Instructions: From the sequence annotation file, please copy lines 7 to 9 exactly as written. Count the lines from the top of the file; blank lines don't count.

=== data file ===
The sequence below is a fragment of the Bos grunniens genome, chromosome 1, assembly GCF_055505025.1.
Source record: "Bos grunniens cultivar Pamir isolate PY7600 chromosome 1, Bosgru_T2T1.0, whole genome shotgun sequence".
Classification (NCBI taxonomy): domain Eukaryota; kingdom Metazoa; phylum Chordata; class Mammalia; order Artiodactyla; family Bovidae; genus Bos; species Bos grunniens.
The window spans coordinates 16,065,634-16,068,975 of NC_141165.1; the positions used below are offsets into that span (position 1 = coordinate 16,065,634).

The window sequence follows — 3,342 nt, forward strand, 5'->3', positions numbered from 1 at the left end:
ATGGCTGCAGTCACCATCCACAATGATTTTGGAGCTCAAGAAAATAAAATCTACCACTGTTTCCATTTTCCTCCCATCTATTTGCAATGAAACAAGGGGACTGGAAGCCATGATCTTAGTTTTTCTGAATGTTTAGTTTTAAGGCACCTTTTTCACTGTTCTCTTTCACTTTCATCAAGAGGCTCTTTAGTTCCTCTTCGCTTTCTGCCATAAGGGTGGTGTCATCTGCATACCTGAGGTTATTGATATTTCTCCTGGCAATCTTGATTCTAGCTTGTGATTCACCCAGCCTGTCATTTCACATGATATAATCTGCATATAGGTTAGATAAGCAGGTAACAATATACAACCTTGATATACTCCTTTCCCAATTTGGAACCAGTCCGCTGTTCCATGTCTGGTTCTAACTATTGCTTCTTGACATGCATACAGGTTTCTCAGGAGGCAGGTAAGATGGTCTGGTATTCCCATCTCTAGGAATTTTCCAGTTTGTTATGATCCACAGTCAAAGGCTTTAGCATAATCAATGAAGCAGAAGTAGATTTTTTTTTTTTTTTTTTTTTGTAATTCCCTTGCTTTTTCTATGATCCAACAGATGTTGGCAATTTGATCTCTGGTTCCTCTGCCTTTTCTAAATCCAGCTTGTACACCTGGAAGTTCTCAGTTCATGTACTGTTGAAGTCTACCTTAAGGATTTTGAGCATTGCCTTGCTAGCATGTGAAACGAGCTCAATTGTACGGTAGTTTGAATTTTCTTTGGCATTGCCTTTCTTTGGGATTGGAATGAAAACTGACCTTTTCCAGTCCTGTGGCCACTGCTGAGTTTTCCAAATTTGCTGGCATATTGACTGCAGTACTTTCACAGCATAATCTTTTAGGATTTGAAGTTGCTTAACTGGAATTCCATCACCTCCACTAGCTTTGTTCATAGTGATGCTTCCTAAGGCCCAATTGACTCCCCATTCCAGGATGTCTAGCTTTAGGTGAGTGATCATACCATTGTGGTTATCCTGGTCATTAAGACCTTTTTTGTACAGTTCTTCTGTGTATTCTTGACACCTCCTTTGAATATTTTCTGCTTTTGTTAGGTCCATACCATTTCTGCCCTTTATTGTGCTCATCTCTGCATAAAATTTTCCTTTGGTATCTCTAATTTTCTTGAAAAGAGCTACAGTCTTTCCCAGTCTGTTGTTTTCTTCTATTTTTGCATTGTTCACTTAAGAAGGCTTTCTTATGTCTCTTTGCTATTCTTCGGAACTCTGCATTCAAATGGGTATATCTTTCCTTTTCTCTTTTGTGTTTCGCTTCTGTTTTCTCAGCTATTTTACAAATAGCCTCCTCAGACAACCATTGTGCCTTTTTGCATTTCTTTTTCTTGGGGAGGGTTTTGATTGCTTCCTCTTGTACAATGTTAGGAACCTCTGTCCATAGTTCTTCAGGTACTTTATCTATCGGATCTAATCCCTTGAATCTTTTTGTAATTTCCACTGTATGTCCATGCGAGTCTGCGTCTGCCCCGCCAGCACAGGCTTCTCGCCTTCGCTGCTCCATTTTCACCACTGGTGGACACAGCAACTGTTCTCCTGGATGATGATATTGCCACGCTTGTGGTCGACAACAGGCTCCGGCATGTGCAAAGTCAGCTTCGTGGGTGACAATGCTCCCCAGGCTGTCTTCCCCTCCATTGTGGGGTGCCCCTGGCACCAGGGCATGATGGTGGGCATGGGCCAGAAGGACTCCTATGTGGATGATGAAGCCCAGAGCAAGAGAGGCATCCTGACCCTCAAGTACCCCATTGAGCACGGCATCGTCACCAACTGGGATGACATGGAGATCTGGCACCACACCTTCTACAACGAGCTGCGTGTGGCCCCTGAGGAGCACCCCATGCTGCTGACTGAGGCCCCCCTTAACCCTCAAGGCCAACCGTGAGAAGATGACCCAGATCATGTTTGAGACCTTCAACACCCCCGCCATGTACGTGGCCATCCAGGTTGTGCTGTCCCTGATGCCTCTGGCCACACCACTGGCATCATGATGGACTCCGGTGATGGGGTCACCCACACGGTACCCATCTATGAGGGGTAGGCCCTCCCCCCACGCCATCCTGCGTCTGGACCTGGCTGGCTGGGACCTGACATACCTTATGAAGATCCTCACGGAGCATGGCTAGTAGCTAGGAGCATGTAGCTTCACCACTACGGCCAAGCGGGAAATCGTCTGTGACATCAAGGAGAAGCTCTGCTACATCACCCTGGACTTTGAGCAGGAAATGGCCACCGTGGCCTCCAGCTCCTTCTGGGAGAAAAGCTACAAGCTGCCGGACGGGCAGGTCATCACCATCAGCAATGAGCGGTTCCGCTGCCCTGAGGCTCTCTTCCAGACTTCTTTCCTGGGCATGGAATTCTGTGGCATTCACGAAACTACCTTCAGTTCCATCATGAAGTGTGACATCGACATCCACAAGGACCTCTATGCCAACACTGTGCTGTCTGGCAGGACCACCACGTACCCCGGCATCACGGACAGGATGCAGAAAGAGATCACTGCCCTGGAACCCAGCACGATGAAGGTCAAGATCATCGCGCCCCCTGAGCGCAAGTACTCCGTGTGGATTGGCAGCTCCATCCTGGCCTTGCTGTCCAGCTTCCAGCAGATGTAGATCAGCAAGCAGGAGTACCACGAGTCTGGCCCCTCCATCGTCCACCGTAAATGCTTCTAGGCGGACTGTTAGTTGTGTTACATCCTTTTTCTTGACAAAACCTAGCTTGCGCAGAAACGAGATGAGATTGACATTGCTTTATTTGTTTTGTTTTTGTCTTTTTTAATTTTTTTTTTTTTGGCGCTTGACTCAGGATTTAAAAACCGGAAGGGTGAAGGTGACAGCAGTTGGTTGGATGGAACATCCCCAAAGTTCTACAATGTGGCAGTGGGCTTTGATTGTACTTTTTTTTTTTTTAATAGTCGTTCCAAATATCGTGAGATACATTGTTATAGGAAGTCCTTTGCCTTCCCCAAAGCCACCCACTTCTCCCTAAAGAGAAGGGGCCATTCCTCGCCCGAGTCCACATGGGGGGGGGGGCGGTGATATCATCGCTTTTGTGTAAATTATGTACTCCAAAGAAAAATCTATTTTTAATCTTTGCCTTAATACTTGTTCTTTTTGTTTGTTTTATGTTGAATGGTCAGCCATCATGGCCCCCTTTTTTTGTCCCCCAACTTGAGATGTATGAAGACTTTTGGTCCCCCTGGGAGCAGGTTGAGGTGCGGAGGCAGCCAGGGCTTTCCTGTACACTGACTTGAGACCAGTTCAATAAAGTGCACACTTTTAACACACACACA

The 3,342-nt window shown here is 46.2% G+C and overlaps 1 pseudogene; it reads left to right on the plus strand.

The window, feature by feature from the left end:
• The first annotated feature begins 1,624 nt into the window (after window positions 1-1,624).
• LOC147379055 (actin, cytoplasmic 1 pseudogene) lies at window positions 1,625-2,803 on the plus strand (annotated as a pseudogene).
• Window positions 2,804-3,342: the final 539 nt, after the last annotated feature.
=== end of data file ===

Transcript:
The 3,342-nt window shown here is 46.2% G+C and overlaps 1 pseudogene; it reads left to right on the plus strand.

The window, feature by feature from the left end:
• The first annotated feature begins 1,624 nt into the window (after window positions 1-1,624).